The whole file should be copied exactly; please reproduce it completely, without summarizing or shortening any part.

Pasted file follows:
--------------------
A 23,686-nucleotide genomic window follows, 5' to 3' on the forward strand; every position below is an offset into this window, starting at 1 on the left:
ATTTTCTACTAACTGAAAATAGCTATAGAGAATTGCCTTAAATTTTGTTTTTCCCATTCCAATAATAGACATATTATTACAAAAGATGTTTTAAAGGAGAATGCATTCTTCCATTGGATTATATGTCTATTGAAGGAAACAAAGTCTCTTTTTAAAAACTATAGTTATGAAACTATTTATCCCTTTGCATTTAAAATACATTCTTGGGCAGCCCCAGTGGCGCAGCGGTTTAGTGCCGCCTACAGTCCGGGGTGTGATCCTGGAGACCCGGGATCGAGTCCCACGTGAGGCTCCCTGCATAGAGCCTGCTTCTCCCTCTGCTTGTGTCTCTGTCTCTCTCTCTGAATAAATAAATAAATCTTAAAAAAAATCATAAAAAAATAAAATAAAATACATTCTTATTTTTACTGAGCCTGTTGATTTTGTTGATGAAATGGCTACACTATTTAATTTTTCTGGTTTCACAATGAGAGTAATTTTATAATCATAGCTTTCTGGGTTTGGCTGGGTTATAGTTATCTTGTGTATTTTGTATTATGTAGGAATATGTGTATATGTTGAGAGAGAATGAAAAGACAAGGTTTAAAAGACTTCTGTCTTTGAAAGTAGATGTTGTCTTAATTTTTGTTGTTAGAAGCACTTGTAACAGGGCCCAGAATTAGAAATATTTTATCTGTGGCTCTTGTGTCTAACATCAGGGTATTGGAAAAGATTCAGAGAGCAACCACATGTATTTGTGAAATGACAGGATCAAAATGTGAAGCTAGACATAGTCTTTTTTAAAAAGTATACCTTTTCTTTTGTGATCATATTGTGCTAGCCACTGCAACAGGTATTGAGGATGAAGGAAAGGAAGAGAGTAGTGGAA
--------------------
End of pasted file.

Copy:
A 23,686-nucleotide genomic window follows, 5' to 3' on the forward strand; every position below is an offset into this window, starting at 1 on the left:
ATTTTCTACTAACTGAAAATAGCTATAGAGAATTGCCTTAAATTTTGTTTTTCCCATTCCAATAATAGACATATTATTACAAAAGATGTTTTAAAGGAGAATGCATTCTTCCATTGGATTATATGTCTATTGAAGGAAACAAAGTCTCTTTTTAAAAACTATAGTTATGAAACTATTTATCCCTTTGCATTTAAAATACATTCTTGGGCAGCCCCAGTGGCGCAGCGGTTTAGTGCCGCCTACAGTCCGGGGTGTGATCCTGGAGACCCGGGATCGAGTCCCACGTGAGGCTCCCTGCATAGAGCCTGCTTCTCCCTCTGCTTGTGTCTCTGTCTCTCTCTCTGAATAAATAAATAAATCTTAAAAAAAATCATAAAAAAATAAAATAAAATACATTCTTATTTTTACTGAGCCTGTTGATTTTGTTGATGAAATGGCTACACTATTTAATTTTTCTGGTTTCACAATGAGAGTAATTTTATAATCATAGCTTTCTGGGTTTGGCTGGGTTATAGTTATCTTGTGTATTTTGTATTATGTAGGAATATGTGTATATGTTGAGAGAGAATGAAAAGACAAGGTTTAAAAGACTTCTGTCTTTGAAAGTAGATGTTGTCTTAATTTTTGTTGTTAGAAGCACTTGTAACAGGGCCCAGAATTAGAAATATTTTATCTGTGGCTCTTGTGTCTAACATCAGGGTATTGGAAAAGATTCAGAGAGCAACCACATGTATTTGTGAAATGACAGGATCAAAATGTGAAGCTAGACATAGTCTTTTTTAAAAAGTATACCTTTTCTTTTGTGATCATATTGTGCTAGCCACTGCAACAGGTATTGAGGATGAAGGAAAGGAAGAGAGTAGTGGAA